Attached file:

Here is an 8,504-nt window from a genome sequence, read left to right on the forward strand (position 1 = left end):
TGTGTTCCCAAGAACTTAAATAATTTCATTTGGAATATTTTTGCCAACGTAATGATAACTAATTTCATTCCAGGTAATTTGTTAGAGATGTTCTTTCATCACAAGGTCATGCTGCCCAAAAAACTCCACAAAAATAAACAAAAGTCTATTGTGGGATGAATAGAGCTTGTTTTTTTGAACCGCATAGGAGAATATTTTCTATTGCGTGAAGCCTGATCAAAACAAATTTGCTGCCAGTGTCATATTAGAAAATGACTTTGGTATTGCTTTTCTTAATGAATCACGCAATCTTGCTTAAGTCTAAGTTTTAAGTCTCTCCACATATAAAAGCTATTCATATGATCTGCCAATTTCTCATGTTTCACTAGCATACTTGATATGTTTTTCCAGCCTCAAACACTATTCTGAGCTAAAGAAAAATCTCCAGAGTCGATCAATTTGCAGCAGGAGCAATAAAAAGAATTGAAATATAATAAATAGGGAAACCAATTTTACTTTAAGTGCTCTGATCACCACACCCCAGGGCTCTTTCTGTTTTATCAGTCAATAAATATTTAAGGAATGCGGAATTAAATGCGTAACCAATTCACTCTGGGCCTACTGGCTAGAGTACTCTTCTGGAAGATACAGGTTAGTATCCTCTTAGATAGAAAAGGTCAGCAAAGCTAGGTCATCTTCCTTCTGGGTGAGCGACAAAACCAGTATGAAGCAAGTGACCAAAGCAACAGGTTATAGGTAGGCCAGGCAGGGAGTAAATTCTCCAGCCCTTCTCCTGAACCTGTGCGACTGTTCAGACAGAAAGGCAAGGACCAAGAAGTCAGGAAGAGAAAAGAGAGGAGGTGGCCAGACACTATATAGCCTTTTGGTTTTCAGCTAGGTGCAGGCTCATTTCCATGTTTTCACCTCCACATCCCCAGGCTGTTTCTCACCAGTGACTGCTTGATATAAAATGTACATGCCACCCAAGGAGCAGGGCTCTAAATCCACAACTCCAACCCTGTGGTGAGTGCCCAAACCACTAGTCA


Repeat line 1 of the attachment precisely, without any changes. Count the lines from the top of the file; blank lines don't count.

Here is an 8,504-nt window from a genome sequence, read left to right on the forward strand (position 1 = left end):